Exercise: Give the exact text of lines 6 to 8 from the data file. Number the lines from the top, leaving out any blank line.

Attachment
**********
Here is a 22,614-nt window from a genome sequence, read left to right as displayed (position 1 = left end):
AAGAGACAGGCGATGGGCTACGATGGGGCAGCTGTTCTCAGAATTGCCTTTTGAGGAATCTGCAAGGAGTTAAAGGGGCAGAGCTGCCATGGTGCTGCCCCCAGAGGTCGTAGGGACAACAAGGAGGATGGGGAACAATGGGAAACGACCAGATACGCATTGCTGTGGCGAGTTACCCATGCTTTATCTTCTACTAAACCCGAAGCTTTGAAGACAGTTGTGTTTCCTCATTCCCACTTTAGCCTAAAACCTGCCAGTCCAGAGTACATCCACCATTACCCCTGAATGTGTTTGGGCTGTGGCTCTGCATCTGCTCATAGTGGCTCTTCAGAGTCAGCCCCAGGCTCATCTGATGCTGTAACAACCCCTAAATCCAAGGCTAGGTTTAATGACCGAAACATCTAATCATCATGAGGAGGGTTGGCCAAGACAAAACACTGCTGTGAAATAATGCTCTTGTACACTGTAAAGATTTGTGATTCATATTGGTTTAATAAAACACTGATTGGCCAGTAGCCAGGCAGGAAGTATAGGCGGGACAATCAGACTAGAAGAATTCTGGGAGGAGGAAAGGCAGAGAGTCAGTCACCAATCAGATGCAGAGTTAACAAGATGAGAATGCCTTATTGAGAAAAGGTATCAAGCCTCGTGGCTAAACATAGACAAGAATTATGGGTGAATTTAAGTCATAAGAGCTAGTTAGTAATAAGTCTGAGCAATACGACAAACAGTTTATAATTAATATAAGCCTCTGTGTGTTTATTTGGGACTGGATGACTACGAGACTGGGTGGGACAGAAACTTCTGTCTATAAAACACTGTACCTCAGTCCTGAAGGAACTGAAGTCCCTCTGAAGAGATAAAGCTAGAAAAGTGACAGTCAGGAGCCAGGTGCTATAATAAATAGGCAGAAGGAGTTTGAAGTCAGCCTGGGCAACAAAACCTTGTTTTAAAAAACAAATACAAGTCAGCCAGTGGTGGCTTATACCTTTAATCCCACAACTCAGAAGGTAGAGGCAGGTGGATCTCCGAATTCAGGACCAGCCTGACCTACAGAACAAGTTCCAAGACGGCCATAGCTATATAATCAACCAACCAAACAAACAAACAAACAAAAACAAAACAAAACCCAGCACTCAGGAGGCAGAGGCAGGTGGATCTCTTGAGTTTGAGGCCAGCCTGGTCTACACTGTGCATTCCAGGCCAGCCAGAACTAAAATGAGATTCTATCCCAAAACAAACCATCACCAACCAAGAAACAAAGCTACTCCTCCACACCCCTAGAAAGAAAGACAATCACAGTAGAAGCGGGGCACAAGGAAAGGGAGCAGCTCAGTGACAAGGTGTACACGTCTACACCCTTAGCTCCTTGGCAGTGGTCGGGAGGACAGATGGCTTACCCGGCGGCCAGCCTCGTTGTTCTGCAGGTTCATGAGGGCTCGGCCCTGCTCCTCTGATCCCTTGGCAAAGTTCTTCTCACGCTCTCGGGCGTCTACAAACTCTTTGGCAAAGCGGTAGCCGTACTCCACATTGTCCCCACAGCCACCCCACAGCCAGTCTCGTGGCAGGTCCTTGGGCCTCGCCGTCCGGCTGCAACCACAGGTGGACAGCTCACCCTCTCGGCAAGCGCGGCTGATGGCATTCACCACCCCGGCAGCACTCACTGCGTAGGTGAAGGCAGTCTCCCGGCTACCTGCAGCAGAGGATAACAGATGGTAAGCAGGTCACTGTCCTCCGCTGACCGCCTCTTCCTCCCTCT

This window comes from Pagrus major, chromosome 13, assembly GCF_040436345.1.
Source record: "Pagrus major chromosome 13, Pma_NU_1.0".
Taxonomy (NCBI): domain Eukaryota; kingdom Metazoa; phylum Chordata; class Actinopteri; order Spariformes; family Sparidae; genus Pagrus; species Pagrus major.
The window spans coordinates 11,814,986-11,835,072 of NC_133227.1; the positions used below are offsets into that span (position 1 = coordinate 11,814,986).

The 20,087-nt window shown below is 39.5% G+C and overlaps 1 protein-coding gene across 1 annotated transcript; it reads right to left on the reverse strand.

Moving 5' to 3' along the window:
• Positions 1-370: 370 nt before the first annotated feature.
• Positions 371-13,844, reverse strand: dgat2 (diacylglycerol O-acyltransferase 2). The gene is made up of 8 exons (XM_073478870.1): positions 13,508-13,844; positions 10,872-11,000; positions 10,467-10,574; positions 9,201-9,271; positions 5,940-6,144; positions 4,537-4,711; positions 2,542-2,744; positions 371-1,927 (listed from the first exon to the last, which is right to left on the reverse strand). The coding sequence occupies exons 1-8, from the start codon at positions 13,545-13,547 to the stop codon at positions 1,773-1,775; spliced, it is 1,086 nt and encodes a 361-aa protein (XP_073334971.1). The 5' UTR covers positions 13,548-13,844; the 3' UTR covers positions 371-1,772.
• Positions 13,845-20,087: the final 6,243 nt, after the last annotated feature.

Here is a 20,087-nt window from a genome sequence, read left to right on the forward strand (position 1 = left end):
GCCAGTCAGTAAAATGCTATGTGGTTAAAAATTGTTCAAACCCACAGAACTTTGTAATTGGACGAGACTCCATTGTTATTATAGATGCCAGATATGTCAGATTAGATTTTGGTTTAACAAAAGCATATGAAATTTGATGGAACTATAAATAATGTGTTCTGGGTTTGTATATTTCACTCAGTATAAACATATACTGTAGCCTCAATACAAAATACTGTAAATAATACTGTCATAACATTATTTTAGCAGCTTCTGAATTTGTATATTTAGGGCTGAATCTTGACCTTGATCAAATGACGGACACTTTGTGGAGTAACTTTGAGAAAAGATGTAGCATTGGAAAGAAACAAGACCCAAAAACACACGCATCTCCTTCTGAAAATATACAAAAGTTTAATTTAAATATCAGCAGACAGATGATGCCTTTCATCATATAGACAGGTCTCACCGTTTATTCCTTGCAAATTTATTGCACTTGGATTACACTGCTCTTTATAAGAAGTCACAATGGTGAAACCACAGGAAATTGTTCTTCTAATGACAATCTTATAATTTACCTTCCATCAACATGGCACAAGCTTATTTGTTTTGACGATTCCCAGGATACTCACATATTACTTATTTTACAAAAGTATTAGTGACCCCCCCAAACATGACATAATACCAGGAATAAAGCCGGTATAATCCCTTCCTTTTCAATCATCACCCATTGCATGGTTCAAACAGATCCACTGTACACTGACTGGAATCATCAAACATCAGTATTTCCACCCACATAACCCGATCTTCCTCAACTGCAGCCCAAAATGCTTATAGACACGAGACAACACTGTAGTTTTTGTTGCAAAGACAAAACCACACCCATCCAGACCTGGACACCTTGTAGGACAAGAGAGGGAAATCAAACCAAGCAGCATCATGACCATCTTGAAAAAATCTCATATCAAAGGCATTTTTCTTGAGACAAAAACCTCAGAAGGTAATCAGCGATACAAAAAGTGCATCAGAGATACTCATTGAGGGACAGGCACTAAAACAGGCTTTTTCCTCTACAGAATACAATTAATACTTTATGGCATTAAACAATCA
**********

The window spans coordinates 11,814,986-11,835,072 of NC_133227.1; the positions used below are offsets into that span (position 1 = coordinate 11,814,986).

The 20,087-nt window shown below is 39.5% G+C and overlaps 1 protein-coding gene across 1 annotated transcript; it reads right to left on the reverse strand.

Moving 5' to 3' along the window: